I spent over four hours yesterday sitting alone. Sunday morning was the usual busy and fun time at church, our little congregation bolstered by the presence of 140 teens in the city with a group called 'World Changers'. These folks had come from all over the place, including New York, Virginia, and Florida, to spend a week around Ottawa helping people in practical ways - house fixups, minor construction. Very cool.
Then at 3:00, I went down to the creek, set up a camp chair and umbrella, book in one hand and water in the other, and mounted guard over a bonfire. The pile of scrap wood will not go away on its own, and since we have not been adding to it much recently, I did make a dent. I was there, mostly alone, until supper time when D brought down a picnic, and then stayed after the others left for an hour more.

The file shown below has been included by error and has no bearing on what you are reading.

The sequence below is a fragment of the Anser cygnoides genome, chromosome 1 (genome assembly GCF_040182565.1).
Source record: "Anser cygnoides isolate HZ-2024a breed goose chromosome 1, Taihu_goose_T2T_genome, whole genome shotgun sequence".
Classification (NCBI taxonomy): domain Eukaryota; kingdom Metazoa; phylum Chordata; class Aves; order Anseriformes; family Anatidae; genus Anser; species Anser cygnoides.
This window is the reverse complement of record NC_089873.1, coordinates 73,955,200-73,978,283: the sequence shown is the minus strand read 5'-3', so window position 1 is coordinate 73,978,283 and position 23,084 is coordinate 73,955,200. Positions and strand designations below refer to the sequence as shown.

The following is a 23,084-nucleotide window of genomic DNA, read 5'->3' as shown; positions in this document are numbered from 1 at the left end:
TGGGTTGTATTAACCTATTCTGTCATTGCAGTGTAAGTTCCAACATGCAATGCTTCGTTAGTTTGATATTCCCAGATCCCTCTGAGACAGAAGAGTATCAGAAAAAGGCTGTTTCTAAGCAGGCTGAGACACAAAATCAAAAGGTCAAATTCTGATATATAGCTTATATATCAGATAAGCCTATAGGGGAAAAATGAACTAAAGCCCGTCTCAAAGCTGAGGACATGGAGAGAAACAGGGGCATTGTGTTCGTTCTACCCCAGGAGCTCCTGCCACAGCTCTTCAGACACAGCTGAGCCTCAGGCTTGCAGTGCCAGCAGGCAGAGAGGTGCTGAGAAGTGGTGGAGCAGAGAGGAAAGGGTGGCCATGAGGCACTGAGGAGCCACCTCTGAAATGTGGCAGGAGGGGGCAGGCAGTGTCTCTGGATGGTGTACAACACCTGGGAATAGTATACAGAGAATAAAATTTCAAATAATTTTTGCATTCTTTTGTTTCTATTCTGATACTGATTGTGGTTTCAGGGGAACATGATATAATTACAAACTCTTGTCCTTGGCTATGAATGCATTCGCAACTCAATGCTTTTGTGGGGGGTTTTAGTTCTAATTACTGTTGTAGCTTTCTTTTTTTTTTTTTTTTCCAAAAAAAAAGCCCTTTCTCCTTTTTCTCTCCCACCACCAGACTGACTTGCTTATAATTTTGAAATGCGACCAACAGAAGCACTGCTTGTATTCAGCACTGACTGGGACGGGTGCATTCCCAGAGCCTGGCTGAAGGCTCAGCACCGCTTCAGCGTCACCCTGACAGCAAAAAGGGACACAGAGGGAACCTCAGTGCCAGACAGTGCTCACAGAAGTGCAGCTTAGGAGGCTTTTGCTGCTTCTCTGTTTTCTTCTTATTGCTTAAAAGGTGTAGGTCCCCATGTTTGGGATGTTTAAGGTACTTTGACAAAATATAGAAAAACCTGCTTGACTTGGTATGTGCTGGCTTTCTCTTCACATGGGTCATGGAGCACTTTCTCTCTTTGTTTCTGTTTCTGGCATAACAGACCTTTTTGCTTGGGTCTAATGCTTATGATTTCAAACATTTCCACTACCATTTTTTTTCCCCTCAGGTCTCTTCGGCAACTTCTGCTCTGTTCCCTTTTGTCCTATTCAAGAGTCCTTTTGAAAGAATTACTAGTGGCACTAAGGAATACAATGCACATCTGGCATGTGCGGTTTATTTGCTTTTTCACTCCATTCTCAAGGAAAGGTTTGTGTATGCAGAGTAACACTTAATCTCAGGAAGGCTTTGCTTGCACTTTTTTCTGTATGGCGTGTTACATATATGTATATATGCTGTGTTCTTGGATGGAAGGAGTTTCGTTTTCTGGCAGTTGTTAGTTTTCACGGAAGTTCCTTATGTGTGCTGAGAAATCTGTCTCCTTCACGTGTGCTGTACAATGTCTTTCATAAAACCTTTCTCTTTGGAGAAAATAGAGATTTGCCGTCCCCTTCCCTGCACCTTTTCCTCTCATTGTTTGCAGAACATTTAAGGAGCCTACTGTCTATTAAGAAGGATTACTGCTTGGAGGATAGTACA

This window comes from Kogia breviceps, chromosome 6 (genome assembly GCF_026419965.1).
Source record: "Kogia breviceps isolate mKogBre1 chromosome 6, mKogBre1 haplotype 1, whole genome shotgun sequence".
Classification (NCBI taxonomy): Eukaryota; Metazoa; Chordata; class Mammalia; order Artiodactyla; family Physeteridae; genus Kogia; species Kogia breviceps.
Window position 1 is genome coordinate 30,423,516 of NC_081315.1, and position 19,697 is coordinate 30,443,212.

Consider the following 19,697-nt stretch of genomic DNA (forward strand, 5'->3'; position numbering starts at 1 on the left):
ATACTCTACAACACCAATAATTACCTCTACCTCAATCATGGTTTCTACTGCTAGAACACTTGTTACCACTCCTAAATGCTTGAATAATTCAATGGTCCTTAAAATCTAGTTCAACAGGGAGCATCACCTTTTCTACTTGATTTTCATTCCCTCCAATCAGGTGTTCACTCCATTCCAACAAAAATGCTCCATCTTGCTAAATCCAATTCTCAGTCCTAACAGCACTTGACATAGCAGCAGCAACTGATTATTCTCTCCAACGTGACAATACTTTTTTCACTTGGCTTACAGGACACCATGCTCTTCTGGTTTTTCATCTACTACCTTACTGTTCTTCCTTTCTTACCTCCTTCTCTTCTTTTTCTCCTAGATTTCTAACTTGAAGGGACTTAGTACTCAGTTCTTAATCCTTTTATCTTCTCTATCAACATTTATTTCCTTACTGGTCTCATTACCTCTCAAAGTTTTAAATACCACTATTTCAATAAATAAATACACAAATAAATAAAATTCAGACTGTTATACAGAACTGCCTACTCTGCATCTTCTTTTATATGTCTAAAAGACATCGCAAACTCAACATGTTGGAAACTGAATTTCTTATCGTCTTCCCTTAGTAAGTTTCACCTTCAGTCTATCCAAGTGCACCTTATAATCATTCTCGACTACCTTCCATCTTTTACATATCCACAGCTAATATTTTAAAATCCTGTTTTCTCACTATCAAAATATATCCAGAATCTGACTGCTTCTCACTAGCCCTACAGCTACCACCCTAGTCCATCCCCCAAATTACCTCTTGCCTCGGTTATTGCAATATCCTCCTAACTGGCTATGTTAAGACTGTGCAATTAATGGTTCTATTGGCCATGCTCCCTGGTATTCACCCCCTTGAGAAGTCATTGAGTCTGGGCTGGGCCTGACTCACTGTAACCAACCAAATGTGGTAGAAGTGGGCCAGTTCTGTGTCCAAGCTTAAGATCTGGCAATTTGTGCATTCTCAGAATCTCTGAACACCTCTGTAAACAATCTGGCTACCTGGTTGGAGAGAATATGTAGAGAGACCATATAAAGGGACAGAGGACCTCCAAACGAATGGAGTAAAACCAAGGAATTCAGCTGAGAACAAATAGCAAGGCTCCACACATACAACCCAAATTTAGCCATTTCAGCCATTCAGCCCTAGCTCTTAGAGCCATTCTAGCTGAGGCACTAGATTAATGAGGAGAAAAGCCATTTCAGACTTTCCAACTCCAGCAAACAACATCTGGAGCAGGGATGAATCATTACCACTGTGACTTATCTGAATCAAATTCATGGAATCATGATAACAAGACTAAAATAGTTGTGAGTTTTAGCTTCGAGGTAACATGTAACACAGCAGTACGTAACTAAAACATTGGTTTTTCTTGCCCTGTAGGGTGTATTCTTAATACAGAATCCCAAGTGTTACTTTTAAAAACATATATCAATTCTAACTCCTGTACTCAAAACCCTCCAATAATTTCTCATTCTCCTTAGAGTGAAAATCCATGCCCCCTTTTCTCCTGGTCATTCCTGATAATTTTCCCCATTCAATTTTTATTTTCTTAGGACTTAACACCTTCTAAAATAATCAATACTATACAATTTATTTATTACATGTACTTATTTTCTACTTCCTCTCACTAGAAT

There are sounds only heard when one sits alone for so long. It's as if nature is shy until you sit quietly enough to assuage her fears, then she feels like she can tell you some secrets. There was, of course, the crackling of the fire and the hiss as wood slid down into the ashes. Another constant was the light burbling of the brook. Not the rush of its high-water days, but a gentle sound as it hopped over the rocks at the ford. A robin flew in and had a delightful bath in the shallows. The tall grass swished as the wind blew through it. Birds whose calls I didn't recognize sang out their chirps to each other. No words to complicate it. It was, in a word, peaceful.
My walk back to the house in the gathering dusk was one of some satisfaction. I looked at our little house, the freshly-mown grass looking green-gold and tidy as the sun hit it at the perfect angle, my veggie garden growing happy and healthy, the front field's grass (sorghum wheat, I think the farmer said) backlit and lovely, the old maples looking as stolid and respectable as such trees should.